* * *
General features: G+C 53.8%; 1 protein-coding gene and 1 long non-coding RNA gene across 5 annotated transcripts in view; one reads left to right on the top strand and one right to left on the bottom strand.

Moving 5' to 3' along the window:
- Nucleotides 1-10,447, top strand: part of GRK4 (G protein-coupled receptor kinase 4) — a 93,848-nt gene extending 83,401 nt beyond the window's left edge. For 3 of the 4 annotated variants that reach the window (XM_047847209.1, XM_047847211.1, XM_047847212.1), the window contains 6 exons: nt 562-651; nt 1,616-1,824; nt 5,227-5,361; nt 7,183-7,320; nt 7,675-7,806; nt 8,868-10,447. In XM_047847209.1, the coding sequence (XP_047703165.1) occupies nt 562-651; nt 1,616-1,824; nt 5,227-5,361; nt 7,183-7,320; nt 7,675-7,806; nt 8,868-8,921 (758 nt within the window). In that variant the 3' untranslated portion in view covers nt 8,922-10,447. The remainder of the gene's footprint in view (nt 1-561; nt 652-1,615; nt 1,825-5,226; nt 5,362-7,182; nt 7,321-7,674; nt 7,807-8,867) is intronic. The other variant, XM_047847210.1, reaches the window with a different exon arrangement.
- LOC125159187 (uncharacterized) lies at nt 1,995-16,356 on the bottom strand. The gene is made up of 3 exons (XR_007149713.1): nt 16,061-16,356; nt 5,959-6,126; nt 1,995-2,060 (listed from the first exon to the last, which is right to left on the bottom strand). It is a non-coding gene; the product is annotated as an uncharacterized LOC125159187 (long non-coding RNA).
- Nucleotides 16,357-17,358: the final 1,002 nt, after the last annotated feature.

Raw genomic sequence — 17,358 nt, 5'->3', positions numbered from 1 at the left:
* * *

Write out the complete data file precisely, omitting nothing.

General features: G+C 53.8%; 1 protein-coding gene and 1 long non-coding RNA gene across 5 annotated transcripts in view; one reads left to right on the top strand and one right to left on the bottom strand.

Moving 5' to 3' along the window:
- Nucleotides 1-10,447, top strand: part of GRK4 (G protein-coupled receptor kinase 4) — a 93,848-nt gene extending 83,401 nt beyond the window's left edge. For 3 of the 4 annotated variants that reach the window (XM_047847209.1, XM_047847211.1, XM_047847212.1), the window contains 6 exons: nt 562-651; nt 1,616-1,824; nt 5,227-5,361; nt 7,183-7,320; nt 7,675-7,806; nt 8,868-10,447. In XM_047847209.1, the coding sequence (XP_047703165.1) occupies nt 562-651; nt 1,616-1,824; nt 5,227-5,361; nt 7,183-7,320; nt 7,675-7,806; nt 8,868-8,921 (758 nt within the window). In that variant the 3' untranslated portion in view covers nt 8,922-10,447. The remainder of the gene's footprint in view (nt 1-561; nt 652-1,615; nt 1,825-5,226; nt 5,362-7,182; nt 7,321-7,674; nt 7,807-8,867) is intronic. The other variant, XM_047847210.1, reaches the window with a different exon arrangement.
- LOC125159187 (uncharacterized) lies at nt 1,995-16,356 on the bottom strand. The gene is made up of 3 exons (XR_007149713.1): nt 16,061-16,356; nt 5,959-6,126; nt 1,995-2,060 (listed from the first exon to the last, which is right to left on the bottom strand). It is a non-coding gene; the product is annotated as an uncharacterized LOC125159187 (long non-coding RNA).
- Nucleotides 16,357-17,358: the final 1,002 nt, after the last annotated feature.

Raw genomic sequence — 17,358 nt, 5'->3', positions numbered from 1 at the left: